When creating a risk management plan, emphasize crop insurance as one of the numerous profit centers in
your operation—even if that means using unconventional insurance methods.
In the next month or so, depending on how soon you’ll start harvest, walk through your fields to get a handle on yield potential. Take that expected yield and multiply it by the futures price for corn and soybeans on the same day to determine an early harvest revenue total. If the estimated harvest revenue is less than the insurance revenue guarantee, the insurance policy is considered to be in the money, meaning at that point and time, there would be an indemnity payment.
Unfortunately, there is still time for futures prices to fluctuate. An overall increase in prices in October might be good for your marketing sales profit center, but it has an adverse effect on the insurance profit center
because the indemnity starts to go away. As a result, managing upside price risk should be part of your overall risk management plan.
One way to take advantage of an increase in prices is buying calls—if prices increase, then the profits made with the calls will help offset the shrinking indemnity payment. The downside to buying calls in this scenario is prices have to rally enough to first cover the cost of the calls. If the market doesn’t perform as projected, the calls became another burden.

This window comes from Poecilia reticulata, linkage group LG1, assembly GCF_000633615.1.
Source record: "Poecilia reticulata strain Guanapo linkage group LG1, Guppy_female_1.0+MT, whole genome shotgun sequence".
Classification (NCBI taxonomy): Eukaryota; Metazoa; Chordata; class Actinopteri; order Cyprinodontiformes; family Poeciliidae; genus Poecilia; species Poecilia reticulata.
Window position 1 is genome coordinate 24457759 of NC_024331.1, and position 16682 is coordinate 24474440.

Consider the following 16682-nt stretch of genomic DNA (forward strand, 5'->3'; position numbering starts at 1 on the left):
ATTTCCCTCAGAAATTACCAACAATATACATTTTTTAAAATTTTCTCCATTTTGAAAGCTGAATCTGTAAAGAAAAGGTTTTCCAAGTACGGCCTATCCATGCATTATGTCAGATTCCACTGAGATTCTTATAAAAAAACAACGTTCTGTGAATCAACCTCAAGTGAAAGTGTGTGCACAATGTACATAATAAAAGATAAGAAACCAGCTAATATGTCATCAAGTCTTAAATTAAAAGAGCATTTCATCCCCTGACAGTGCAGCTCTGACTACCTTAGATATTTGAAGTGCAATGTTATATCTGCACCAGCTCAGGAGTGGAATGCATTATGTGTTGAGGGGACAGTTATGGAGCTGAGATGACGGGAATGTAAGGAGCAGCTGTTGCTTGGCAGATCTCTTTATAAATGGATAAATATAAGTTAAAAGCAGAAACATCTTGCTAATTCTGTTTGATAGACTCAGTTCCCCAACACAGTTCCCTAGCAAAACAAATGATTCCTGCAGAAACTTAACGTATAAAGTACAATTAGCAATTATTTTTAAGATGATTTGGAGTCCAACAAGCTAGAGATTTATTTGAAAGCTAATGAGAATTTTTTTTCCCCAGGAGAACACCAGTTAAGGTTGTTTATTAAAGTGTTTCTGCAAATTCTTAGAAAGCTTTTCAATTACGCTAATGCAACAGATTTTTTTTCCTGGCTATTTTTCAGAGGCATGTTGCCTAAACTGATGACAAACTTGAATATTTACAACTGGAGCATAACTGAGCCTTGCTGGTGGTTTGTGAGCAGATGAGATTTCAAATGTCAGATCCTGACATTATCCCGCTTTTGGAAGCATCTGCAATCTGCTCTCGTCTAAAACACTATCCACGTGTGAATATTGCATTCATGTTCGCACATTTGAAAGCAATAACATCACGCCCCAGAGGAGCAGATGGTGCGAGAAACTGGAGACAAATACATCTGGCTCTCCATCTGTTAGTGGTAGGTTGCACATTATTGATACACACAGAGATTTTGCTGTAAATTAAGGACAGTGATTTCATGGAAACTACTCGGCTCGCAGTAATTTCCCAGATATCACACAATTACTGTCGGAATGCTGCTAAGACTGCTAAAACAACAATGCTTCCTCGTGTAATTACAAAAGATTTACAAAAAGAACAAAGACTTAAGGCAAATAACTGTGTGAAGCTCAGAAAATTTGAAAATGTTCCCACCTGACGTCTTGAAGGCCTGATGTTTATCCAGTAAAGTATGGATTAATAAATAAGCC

The preferred method to hedge against rising prices is to sell puts in early October. If prices go higher, the money collected from selling puts will help offset the loss of an indemnity payment. If prices fall after selling puts, then the money received from selling them will disappear, but the indemnity should get bigger. This is called a covered insurance hedge because a strategy has been put in place to recoup or even make money regardless of market fluctuations. Coupled with this strategy, if the average harvest price moves high enough to exceed the spring price, which increases the revenue guarantee, a farmer with yields below his or her APH (actual protection history) can greatly benefit to help compensate for the losses in his or her fields.
When trying to determine an average monthly price, big movements generally occur in the first half of the month. The daily futures price movements in the second half of the month aren’t going to have as much effect on the overall average. If the hedge is performing well enough, go ahead and take profits near the middle of the month without much concern of leaving a lot of money on the table. If prices get wildly bullish, consider adding back the hedge.
When using options, keep in mind they generally don’t cover bushels on a one-to-one basis. They have what are called deltas that determine what percent of a bushel they really cover. Talk to your broker to ensure you use the right amount of options.
Just a reminder: When an insurance policy is in the money because of the price component, it acts like a put on the covered bushels. This can be a good time to lay off some of the price risk by lifting any short futures, sold calls or puts. If prices rally, lifting the hedges saves some money, and if the price moves above the insurance put price, consider adding some downside protection.
Don’t forget, because of the deductible, there are always bushels not covered by insurance. Those bushels are exposed to downside price risk. Once the insurance period is over, all remaining bushels on farm are fair game for downside price risk.
As a market analyst for the Gulke Group and owner of Wasemiller Insurance, Jamie Wasemiller helps farmers pair crop insurance with risk management.